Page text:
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Love "Mush"
by [?]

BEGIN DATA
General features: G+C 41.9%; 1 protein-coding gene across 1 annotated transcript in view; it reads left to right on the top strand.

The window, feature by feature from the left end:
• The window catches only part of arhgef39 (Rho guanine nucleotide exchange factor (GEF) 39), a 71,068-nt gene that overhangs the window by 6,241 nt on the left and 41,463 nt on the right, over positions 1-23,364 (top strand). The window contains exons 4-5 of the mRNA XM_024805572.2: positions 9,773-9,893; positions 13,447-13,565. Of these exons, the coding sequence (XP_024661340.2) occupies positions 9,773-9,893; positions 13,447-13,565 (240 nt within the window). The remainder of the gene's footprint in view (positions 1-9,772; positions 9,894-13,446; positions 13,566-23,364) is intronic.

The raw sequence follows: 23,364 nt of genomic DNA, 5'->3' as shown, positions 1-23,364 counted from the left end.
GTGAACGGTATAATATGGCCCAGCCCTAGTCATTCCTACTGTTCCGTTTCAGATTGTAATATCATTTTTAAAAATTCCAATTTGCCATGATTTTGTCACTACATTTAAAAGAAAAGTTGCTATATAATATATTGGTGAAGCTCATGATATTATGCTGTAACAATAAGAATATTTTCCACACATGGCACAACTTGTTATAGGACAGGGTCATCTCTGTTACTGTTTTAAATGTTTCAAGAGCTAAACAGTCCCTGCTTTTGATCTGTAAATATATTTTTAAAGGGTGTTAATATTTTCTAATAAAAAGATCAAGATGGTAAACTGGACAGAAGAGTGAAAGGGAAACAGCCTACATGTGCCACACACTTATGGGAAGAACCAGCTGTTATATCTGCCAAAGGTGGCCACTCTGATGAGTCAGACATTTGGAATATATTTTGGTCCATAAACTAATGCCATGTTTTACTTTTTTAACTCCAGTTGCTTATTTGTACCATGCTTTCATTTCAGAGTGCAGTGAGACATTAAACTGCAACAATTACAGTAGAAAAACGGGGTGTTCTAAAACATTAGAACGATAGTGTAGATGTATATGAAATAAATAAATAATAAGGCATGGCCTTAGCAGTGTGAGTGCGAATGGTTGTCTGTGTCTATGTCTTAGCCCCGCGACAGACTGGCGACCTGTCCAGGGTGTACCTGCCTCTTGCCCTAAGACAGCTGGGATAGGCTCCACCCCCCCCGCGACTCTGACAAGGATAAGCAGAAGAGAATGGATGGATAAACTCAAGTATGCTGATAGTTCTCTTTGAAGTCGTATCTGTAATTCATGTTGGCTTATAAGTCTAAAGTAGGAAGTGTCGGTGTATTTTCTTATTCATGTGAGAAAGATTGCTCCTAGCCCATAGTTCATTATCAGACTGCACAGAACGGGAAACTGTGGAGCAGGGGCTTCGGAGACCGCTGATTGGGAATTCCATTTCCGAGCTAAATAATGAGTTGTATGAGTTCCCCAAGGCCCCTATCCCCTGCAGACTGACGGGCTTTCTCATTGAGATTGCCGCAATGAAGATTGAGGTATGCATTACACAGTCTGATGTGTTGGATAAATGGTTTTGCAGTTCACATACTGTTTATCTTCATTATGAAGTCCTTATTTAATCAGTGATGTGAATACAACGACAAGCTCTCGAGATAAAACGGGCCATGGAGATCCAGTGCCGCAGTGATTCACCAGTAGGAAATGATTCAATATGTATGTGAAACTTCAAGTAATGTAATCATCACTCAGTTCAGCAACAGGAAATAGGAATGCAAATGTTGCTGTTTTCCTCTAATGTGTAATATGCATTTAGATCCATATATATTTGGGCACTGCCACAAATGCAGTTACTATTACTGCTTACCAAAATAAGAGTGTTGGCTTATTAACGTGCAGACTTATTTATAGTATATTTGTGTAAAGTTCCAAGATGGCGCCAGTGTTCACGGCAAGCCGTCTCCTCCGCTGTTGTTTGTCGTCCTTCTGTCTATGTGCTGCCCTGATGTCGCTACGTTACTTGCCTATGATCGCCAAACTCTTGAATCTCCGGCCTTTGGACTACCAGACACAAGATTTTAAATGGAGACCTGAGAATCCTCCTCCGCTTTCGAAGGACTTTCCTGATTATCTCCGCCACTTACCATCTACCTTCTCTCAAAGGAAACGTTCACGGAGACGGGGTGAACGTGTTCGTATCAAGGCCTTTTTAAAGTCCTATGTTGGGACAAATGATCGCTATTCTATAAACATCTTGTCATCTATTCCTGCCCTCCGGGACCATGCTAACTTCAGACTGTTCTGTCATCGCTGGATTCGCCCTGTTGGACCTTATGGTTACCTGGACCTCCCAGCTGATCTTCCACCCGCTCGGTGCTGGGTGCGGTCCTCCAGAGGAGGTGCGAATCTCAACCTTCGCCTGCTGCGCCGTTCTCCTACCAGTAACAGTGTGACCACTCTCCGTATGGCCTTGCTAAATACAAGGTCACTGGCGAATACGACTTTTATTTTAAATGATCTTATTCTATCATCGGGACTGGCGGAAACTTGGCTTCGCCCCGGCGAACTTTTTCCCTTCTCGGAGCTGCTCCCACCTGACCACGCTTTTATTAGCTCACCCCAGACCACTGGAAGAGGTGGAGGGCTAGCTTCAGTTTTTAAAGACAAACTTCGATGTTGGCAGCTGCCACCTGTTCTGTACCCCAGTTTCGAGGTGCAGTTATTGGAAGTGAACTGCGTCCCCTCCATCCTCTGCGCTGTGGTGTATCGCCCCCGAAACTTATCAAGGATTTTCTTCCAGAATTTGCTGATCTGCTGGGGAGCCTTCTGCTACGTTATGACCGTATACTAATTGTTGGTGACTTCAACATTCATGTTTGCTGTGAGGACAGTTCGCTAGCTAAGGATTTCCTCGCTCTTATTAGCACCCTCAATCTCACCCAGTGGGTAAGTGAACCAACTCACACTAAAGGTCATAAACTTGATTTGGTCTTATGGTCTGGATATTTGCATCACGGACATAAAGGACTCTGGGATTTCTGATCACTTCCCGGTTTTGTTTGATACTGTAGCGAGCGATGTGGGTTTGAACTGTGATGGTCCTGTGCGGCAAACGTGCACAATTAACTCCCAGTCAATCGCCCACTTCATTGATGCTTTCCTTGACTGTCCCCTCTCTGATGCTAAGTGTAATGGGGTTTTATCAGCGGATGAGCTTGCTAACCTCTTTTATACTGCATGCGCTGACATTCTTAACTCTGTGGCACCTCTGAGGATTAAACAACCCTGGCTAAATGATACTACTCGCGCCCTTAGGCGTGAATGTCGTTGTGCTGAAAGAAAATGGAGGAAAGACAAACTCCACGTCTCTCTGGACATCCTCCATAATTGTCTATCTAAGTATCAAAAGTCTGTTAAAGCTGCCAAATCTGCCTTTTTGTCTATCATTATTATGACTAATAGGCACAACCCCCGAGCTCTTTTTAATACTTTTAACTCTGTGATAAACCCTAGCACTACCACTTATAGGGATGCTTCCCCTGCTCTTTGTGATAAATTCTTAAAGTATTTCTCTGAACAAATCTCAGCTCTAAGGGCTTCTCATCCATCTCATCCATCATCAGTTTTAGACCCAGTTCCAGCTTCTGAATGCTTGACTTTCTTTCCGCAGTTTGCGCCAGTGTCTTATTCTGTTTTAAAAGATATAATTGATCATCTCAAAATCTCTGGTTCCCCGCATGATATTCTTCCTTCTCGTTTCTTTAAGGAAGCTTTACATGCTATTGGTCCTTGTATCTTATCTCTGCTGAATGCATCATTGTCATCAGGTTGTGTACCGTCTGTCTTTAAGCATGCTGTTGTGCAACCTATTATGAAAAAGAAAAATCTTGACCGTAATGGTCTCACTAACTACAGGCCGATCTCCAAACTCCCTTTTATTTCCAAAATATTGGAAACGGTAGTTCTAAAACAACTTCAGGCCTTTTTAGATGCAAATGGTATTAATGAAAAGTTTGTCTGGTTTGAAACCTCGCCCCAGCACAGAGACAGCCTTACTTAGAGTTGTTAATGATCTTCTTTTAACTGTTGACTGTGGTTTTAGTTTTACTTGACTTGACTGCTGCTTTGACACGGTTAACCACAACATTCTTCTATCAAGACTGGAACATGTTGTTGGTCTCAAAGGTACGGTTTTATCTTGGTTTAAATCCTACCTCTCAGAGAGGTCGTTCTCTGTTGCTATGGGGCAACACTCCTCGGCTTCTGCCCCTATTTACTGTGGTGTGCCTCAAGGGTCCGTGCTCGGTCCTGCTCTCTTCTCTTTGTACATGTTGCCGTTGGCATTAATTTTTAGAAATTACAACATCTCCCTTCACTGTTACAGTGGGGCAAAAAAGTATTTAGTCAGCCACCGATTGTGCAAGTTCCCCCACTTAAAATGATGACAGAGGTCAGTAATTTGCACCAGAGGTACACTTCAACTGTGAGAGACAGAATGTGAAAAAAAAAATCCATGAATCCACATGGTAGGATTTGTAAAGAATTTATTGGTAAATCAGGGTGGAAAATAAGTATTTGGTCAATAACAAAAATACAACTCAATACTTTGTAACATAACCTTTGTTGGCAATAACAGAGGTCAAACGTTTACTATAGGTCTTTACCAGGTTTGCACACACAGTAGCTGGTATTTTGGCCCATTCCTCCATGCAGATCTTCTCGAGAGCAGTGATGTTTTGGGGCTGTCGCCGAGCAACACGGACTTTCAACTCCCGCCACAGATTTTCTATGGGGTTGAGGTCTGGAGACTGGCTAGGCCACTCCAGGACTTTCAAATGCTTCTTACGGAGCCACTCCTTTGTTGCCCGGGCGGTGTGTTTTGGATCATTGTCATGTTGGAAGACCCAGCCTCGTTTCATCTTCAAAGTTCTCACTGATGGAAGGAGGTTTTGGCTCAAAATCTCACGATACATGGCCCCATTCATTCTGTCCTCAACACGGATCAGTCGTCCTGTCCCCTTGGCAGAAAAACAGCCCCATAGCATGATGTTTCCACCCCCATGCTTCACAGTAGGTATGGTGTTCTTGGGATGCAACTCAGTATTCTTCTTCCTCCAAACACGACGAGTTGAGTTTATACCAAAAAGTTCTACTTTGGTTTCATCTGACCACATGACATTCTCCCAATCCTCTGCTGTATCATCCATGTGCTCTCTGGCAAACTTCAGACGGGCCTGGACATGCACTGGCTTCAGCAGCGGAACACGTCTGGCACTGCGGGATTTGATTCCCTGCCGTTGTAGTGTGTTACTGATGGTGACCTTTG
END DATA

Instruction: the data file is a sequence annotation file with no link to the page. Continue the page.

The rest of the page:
I was standing outside a music shop the other day, gazing through the windows at the songs “everybody is singing.” Their titles amused me. Not a single one promised very much real sense. They were all what I will call love “mush”–“If you were a flowering rose,” and “Come to my garden of love,” were two typical examples. The remainder of the verses–with which the suburban sopranos will doubtless break the serenity of the suburban nights this summer–were of a “sloppy” sentimentality combined with a kind of hypersexual idiocy unparalleled except in an English ballad of the popular order. On such belief, I said to myself, are young lovers brought up. Well, I suppose it would be difficult for a youthful soprano to put “her soul” into a song which asked, “What shall I give my dear one every morning for his breakfast?” or, “Who’ll soothe your brow when the Income Tax is due, dear?” And yet, sooner or later, she will be faced with some such problems, and then her beloved won’t ask her if she be a flowering rose or invite her into his garden of love unless she can find an answer which will carry them both over to the next difficulty fairly successfully. But to live in an eternal state of love-mush is what young people are brought up to regard as matrimony. The plain facts of matrimony are carefully hidden from them, as either being too “prosaic” or too indelicate. The most responsible position in all life for a man and a woman is entered upon by them with an ignorance and an irresponsibility which are neither dignified nor likely to be satisfactory. A woman goes in for several years’ training before she can become a cook; a worker in every grade of life has to go through a long period of initiation before she can be said to be really fit for her “job.” But any girl thinks she is fit to become a wife, with no other qualification except that she is a woman, and can return endearment for endearment when required. She is not expected to know or do anything else. But her husband expects many and more important things from her if he is not to live to regret his bargain. He may not know it when he is asking her to live with him in his garden of love, but he will realise it a few years later, especially if she has turned that garden of love into a wilderness of expensive weeds.